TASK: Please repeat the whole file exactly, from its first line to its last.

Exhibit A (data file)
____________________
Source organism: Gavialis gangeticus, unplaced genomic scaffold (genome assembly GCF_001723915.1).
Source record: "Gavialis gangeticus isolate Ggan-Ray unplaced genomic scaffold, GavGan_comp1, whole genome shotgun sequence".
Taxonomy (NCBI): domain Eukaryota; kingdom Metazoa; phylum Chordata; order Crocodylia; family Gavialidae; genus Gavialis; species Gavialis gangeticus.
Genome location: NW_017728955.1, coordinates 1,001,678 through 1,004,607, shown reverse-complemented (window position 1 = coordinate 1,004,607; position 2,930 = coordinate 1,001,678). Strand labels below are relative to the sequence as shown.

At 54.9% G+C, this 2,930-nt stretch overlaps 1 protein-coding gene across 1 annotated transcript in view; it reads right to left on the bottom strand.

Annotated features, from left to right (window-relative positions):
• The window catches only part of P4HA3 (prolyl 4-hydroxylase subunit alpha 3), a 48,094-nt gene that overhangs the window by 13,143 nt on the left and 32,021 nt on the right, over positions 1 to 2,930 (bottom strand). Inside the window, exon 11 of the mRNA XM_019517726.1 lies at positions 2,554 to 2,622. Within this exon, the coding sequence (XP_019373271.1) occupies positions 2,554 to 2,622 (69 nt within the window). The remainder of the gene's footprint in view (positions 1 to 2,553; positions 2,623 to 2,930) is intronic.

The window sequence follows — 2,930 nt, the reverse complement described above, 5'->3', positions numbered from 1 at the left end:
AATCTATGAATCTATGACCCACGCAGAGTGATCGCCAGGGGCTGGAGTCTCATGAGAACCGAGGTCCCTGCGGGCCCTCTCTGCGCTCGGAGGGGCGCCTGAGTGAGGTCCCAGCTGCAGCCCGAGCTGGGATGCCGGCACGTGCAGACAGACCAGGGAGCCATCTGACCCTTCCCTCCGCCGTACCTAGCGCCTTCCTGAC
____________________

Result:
Source organism: Gavialis gangeticus, unplaced genomic scaffold (genome assembly GCF_001723915.1).
Source record: "Gavialis gangeticus isolate Ggan-Ray unplaced genomic scaffold, GavGan_comp1, whole genome shotgun sequence".
Taxonomy (NCBI): domain Eukaryota; kingdom Metazoa; phylum Chordata; order Crocodylia; family Gavialidae; genus Gavialis; species Gavialis gangeticus.
Genome location: NW_017728955.1, coordinates 1,001,678 through 1,004,607, shown reverse-complemented (window position 1 = coordinate 1,004,607; position 2,930 = coordinate 1,001,678). Strand labels below are relative to the sequence as shown.

At 54.9% G+C, this 2,930-nt stretch overlaps 1 protein-coding gene across 1 annotated transcript in view; it reads right to left on the bottom strand.

Annotated features, from left to right (window-relative positions):
• The window catches only part of P4HA3 (prolyl 4-hydroxylase subunit alpha 3), a 48,094-nt gene that overhangs the window by 13,143 nt on the left and 32,021 nt on the right, over positions 1 to 2,930 (bottom strand). Inside the window, exon 11 of the mRNA XM_019517726.1 lies at positions 2,554 to 2,622. Within this exon, the coding sequence (XP_019373271.1) occupies positions 2,554 to 2,622 (69 nt within the window). The remainder of the gene's footprint in view (positions 1 to 2,553; positions 2,623 to 2,930) is intronic.

The window sequence follows — 2,930 nt, the reverse complement described above, 5'->3', positions numbered from 1 at the left end:
AATCTATGAATCTATGACCCACGCAGAGTGATCGCCAGGGGCTGGAGTCTCATGAGAACCGAGGTCCCTGCGGGCCCTCTCTGCGCTCGGAGGGGCGCCTGAGTGAGGTCCCAGCTGCAGCCCGAGCTGGGATGCCGGCACGTGCAGACAGACCAGGGAGCCATCTGACCCTTCCCTCCGCCGTACCTAGCGCCTTCCTGAC